46. Sekamate, M. B., & Okwakol, M. J. N. (2007). The present knowledge on soil pests and pathogens in Uganda. African Journal of Ecology, 45, 9–19.CrossRefGoogle Scholar
  47. Stapleton, J. J., Paplomatas, E. J., Wakeman, R. J., & DeVay, J. E. (1993). Establishment of apricot and almond trees using soil mulching with transparent (solarization) and black polyethylene film: Effects on Verticillium wilt and tree health. Plant Pathology, 42(3), 333–338.CrossRefGoogle Scholar
  48. Subbarao, K. V., Chassot, A., Gordon, T. R., Hubbard, J. C., Bonello, P., Mullin, R., et al. (1995). Genetic relationships and cross pathogenicities of Verticillium dahliae isolates from cauliflower and other crops. Phytopathology, 85, 1105–1112.CrossRefGoogle Scholar
  49. Talboys, P. W. (1968). Water deficits in vascular diseases. In T. T. Kozlowski (Ed.), Plant water consumption and response (Vol. 2, pp. 255–311). New York: Academic Press.Google Scholar
  50. Typas, M. S. (2000). Molecular characterization of Verticillium species. In E. C. Tjamos, R. C. Rowe, J. B. Heale, & D. R. Fravel (Eds.), Advances in Verticillium research and disease management (pp. 32–40). St. Paul: APS Press.Google Scholar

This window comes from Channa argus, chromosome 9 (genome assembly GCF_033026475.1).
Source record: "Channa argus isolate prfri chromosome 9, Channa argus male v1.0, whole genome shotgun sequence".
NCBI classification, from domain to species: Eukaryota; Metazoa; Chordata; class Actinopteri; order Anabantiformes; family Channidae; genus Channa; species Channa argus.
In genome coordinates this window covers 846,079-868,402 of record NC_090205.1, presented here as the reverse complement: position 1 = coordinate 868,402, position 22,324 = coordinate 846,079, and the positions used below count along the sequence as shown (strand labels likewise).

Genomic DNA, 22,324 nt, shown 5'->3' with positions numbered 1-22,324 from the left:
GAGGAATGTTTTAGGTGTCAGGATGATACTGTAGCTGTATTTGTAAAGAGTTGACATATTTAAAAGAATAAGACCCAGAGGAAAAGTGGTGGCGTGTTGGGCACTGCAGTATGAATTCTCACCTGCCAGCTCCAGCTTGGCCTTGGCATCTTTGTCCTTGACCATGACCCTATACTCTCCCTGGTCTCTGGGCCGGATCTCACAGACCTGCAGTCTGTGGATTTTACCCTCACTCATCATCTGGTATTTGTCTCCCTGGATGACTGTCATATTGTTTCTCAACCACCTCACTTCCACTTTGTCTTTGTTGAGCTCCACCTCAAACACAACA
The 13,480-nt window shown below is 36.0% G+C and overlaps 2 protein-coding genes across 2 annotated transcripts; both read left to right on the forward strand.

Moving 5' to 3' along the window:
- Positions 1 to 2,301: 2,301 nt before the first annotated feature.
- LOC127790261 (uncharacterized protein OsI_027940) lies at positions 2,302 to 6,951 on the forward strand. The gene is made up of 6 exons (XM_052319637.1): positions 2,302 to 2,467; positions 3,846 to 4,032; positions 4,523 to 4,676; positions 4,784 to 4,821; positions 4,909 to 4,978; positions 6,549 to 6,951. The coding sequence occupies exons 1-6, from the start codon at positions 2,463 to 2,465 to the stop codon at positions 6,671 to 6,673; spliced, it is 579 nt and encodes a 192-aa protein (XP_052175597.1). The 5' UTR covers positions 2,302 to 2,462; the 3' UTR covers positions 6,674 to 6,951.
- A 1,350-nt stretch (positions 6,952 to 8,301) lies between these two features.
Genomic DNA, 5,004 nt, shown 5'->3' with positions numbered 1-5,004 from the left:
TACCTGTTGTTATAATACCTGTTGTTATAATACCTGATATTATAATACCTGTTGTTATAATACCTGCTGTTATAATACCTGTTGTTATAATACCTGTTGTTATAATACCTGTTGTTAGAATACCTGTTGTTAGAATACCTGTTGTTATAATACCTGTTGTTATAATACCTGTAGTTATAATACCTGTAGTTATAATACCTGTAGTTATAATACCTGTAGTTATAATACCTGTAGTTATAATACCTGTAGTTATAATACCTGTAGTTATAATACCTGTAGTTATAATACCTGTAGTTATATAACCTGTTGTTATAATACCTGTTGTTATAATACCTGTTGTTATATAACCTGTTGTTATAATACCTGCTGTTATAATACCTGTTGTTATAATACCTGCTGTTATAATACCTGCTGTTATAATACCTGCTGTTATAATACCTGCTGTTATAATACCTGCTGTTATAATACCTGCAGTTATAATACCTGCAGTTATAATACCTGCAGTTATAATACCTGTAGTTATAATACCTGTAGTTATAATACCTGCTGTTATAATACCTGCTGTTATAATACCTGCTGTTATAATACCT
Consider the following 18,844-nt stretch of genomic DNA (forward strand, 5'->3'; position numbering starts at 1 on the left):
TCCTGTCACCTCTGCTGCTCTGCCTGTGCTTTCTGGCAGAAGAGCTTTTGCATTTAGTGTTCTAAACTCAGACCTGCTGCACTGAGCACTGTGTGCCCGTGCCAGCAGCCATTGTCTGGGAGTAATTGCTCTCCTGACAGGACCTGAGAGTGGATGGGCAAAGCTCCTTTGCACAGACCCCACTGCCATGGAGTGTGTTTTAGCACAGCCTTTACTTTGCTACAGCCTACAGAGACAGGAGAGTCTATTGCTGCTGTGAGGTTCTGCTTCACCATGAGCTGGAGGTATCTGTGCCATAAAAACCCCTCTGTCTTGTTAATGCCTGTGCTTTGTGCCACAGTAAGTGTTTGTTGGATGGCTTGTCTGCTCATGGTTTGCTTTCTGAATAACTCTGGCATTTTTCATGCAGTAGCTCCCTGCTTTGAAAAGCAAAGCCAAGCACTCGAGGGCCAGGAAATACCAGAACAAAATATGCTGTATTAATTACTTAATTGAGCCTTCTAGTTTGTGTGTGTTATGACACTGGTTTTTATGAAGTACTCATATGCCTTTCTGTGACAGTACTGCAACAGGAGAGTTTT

51. Tjamos, E. C., Biris, D. A., & Paplomatas, E. J. (1991). Recovery of olive trees with Verticillium wilt after individual application of soil solarization in established olive orchards. Plant Disease, 75(6), 557–562.CrossRefGoogle Scholar
  52. Tjamos, E. C. (2000). Strategies in developing methods and applying techniques for the biological control of Verticillium dahliae – Short review. In E. C. Tjamos, R. C. Rowe, J. B. Heale, & D. R. Fravel (Eds.), Advances in Verticillium research and disease management (pp. 227–231). St. Paul: APS Press.Google Scholar
  53. Tzeng, D. D., & DeVay, J. E. (1985). Physiological responses of Gossypium hirsutum L. to infection by defoliating and non-defoliating pathotypes of Verticillium dahliae Kleb. Physiological Plant Pathology, 26, 57–72.CrossRefGoogle Scholar